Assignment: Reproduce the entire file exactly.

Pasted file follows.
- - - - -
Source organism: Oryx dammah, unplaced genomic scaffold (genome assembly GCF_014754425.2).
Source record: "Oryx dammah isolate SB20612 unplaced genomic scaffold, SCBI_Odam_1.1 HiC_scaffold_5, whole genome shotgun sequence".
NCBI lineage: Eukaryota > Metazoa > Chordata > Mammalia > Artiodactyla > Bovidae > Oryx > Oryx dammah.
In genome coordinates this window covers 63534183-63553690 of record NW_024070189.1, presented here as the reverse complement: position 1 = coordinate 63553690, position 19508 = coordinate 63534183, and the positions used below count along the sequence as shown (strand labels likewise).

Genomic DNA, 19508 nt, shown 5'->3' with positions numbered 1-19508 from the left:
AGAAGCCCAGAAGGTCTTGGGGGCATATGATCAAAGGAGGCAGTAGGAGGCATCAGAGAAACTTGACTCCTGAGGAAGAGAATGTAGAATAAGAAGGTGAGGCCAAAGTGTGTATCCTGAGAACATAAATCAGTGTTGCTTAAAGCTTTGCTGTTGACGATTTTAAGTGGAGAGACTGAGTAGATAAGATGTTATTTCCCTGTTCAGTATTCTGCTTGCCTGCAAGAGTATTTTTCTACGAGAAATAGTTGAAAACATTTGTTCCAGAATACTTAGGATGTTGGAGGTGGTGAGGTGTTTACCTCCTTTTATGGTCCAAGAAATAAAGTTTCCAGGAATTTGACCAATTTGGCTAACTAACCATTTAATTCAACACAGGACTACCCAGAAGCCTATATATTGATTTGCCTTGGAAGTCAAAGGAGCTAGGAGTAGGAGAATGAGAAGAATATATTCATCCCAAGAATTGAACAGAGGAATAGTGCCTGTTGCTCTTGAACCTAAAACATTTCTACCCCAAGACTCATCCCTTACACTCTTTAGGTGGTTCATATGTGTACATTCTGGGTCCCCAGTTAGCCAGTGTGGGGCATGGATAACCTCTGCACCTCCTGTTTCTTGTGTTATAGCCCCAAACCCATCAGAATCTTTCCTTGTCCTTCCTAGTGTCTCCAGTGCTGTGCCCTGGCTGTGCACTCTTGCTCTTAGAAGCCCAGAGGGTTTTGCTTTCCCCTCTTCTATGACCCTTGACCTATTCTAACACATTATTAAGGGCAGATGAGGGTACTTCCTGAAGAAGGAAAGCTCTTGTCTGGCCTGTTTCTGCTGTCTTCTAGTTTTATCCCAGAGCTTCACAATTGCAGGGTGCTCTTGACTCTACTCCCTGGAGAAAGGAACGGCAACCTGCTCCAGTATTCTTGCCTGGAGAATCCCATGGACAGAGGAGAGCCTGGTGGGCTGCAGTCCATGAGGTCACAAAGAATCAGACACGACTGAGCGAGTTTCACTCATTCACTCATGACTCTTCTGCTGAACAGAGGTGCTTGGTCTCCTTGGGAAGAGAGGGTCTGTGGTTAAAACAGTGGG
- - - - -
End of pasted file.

Source organism: Oryx dammah, unplaced genomic scaffold (genome assembly GCF_014754425.2).
Source record: "Oryx dammah isolate SB20612 unplaced genomic scaffold, SCBI_Odam_1.1 HiC_scaffold_5, whole genome shotgun sequence".
NCBI lineage: Eukaryota > Metazoa > Chordata > Mammalia > Artiodactyla > Bovidae > Oryx > Oryx dammah.
In genome coordinates this window covers 63534183-63553690 of record NW_024070189.1, presented here as the reverse complement: position 1 = coordinate 63553690, position 19508 = coordinate 63534183, and the positions used below count along the sequence as shown (strand labels likewise).

Genomic DNA, 19508 nt, shown 5'->3' with positions numbered 1-19508 from the left:
AGAAGCCCAGAAGGTCTTGGGGGCATATGATCAAAGGAGGCAGTAGGAGGCATCAGAGAAACTTGACTCCTGAGGAAGAGAATGTAGAATAAGAAGGTGAGGCCAAAGTGTGTATCCTGAGAACATAAATCAGTGTTGCTTAAAGCTTTGCTGTTGACGATTTTAAGTGGAGAGACTGAGTAGATAAGATGTTATTTCCCTGTTCAGTATTCTGCTTGCCTGCAAGAGTATTTTTCTACGAGAAATAGTTGAAAACATTTGTTCCAGAATACTTAGGATGTTGGAGGTGGTGAGGTGTTTACCTCCTTTTATGGTCCAAGAAATAAAGTTTCCAGGAATTTGACCAATTTGGCTAACTAACCATTTAATTCAACACAGGACTACCCAGAAGCCTATATATTGATTTGCCTTGGAAGTCAAAGGAGCTAGGAGTAGGAGAATGAGAAGAATATATTCATCCCAAGAATTGAACAGAGGAATAGTGCCTGTTGCTCTTGAACCTAAAACATTTCTACCCCAAGACTCATCCCTTACACTCTTTAGGTGGTTCATATGTGTACATTCTGGGTCCCCAGTTAGCCAGTGTGGGGCATGGATAACCTCTGCACCTCCTGTTTCTTGTGTTATAGCCCCAAACCCATCAGAATCTTTCCTTGTCCTTCCTAGTGTCTCCAGTGCTGTGCCCTGGCTGTGCACTCTTGCTCTTAGAAGCCCAGAGGGTTTTGCTTTCCCCTCTTCTATGACCCTTGACCTATTCTAACACATTATTAAGGGCAGATGAGGGTACTTCCTGAAGAAGGAAAGCTCTTGTCTGGCCTGTTTCTGCTGTCTTCTAGTTTTATCCCAGAGCTTCACAATTGCAGGGTGCTCTTGACTCTACTCCCTGGAGAAAGGAACGGCAACCTGCTCCAGTATTCTTGCCTGGAGAATCCCATGGACAGAGGAGAGCCTGGTGGGCTGCAGTCCATGAGGTCACAAAGAATCAGACACGACTGAGCGAGTTTCACTCATTCACTCATGACTCTTCTGCTGAACAGAGGTGCTTGGTCTCCTTGGGAAGAGAGGGTCTGTGGTTAAAACAGTGGG